You’ve heard the common phrase, You are what you eat before right?
Well, when you’re learning to play jazz you are what you listen to! If you want to learn this style of music you’ve got to listen to the right music!
So, today I’m going to talk about some recommended jazz albums that helped me become the jazz musician I am today. Listening to these great jazz albums has not only been fun but it truly helped me learn this wonderful style of music!
There are so many records I’ve learned from but here are just 5 awesome ones to get you started!
The 5 Jazz Recordings
This is by far the most popular jazz album of all time and it should be! One of the greatest recordings of the 20th century.
I learned rhythmic feel, phrasing, how to play modally, blues, and how to add chromaticism from this recording.
Barry Harris is one of my biggest influences as a jazz musician and I’ve transcribed a bunch of solos of this album. I’ve listened to this thing hundreds of time.
Barry is on rare form on this one. A lot of what I know about bebop came directly from listening to this album!
This is one of the first jazz albums I ever purchased. It still sounds super fresh to my ears. Wes Montgomery is backed up by the Wynton Kelly Trio (Wynton Kelly, Paul Chambers, and Jimmy Cobb).
Some of the most swingin’, soulful jazz I’ve ever heard. I learned groove, blues, rhythmic placement, bebop, and motivic development among other things.
Hank Mobley is one of the most underrated saxophone players out there in my opinion. His playing on this is one is simply stellar and Wynton Kelly just sounds amazing on this too.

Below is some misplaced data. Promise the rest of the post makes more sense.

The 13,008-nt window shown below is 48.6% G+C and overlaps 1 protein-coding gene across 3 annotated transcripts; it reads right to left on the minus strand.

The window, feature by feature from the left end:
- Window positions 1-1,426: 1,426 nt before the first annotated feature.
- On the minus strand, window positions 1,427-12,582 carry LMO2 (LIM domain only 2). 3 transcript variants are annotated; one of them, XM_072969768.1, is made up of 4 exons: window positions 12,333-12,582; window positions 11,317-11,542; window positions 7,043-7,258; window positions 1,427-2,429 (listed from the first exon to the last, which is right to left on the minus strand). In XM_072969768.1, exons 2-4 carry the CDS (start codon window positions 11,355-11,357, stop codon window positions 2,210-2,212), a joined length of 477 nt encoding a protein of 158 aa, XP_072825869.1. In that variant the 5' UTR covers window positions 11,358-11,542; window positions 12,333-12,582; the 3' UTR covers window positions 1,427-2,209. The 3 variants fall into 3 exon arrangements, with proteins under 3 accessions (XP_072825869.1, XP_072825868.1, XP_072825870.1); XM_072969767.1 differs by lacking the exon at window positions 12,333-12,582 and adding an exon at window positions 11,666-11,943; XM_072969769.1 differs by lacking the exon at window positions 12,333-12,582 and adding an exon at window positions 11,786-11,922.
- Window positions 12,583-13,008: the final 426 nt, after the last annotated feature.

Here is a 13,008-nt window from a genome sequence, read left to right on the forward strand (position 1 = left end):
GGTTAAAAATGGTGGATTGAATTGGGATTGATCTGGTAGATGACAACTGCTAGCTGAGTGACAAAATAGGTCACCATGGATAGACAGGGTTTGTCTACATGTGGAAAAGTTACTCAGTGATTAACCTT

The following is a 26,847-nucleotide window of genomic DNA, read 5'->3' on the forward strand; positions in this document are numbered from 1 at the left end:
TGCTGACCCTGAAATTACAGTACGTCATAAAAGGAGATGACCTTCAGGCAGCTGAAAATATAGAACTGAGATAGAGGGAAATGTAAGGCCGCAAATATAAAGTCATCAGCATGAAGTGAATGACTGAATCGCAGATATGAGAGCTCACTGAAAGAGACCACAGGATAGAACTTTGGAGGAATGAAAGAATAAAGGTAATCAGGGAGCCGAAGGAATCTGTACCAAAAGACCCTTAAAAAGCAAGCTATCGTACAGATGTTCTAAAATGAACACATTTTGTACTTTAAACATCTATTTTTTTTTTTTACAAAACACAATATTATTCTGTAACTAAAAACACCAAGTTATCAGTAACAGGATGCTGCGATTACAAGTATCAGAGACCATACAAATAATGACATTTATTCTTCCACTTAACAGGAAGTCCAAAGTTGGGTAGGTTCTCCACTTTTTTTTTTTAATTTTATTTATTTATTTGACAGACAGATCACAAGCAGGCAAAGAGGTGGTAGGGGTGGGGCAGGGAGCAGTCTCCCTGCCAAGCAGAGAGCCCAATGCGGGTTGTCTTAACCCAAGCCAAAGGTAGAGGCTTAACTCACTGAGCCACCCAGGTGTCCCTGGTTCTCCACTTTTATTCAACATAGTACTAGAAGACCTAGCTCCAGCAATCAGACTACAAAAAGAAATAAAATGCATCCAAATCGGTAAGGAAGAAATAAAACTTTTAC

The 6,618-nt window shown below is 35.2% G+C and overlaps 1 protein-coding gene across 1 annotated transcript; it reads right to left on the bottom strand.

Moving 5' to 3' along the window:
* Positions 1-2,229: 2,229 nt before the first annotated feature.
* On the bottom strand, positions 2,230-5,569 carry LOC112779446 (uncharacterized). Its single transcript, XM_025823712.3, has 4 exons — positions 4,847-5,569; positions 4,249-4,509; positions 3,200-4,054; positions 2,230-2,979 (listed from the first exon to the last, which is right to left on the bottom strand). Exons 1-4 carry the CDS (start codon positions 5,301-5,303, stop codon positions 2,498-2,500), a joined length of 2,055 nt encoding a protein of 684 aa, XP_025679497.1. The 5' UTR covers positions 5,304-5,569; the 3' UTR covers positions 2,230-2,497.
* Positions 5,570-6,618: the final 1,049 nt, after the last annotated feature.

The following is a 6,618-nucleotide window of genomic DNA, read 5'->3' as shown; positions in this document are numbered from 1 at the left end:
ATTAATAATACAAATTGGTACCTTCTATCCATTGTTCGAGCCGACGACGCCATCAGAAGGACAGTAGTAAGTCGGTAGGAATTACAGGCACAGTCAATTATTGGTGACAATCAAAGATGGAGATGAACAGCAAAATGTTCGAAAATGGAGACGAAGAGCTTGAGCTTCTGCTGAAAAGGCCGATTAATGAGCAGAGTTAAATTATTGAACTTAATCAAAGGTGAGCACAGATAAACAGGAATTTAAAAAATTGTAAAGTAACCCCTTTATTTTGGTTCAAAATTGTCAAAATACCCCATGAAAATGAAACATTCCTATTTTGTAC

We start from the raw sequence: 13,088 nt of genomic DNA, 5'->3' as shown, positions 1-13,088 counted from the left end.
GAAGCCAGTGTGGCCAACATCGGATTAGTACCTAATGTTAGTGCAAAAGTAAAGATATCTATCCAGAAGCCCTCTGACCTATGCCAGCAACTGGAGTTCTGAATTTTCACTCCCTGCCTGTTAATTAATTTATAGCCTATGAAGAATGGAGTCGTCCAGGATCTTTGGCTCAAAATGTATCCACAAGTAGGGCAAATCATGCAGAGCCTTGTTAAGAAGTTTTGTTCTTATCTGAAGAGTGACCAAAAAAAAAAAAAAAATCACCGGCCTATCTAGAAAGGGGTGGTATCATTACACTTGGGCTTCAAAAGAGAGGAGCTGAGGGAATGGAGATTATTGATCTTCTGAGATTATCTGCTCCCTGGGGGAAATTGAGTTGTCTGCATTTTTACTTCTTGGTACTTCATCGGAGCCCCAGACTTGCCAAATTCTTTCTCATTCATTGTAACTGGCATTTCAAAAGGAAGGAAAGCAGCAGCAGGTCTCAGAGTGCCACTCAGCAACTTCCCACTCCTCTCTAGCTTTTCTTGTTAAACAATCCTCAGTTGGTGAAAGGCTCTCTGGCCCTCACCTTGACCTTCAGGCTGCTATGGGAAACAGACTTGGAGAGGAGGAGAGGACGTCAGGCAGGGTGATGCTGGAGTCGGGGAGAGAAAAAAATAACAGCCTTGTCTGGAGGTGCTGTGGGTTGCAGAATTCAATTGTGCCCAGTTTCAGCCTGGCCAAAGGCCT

I learned articulation, feel, jazz licks, and how to play more melodically among many other things.
Sometimes I’ll throw this thing on while I’m driving to gigs. Many of the concepts from this album just sort of come out of my hands on the first set of the gig when I listen. It’s a great feeling.
There is so much amazing stuff happening on this album. It’s a live recording featuring a who’s who of hard bop. You have musicians like Clifford Brown, Art Blakey, Horace Silver, Curly Russell, and Lou Donaldson.
Clifford Brown and Lou Donaldson are just killin’ on this one. I’ve transcribed several solos on this album and constantly refer back to it for new ideas and inspiration.
Some of the things I’ve learned are how to solo better in minor, jazz phrasing, how to play at faster tempos, chromatic motion, bebop ideas and so much more!
I will post more of my favorite recordings in the near future. In the meantime I highly recommend you get a copy of these great jazz recordings. Remember you are what you listen to!
(FYI….A new jazz scale lesson will be coming out in the next few days so stay tuned!)
How about you? What are some of your favorite jazz recordings? Please leave a comment below and let us know!
(photo credit above: Rhys Bennet from Flickr)
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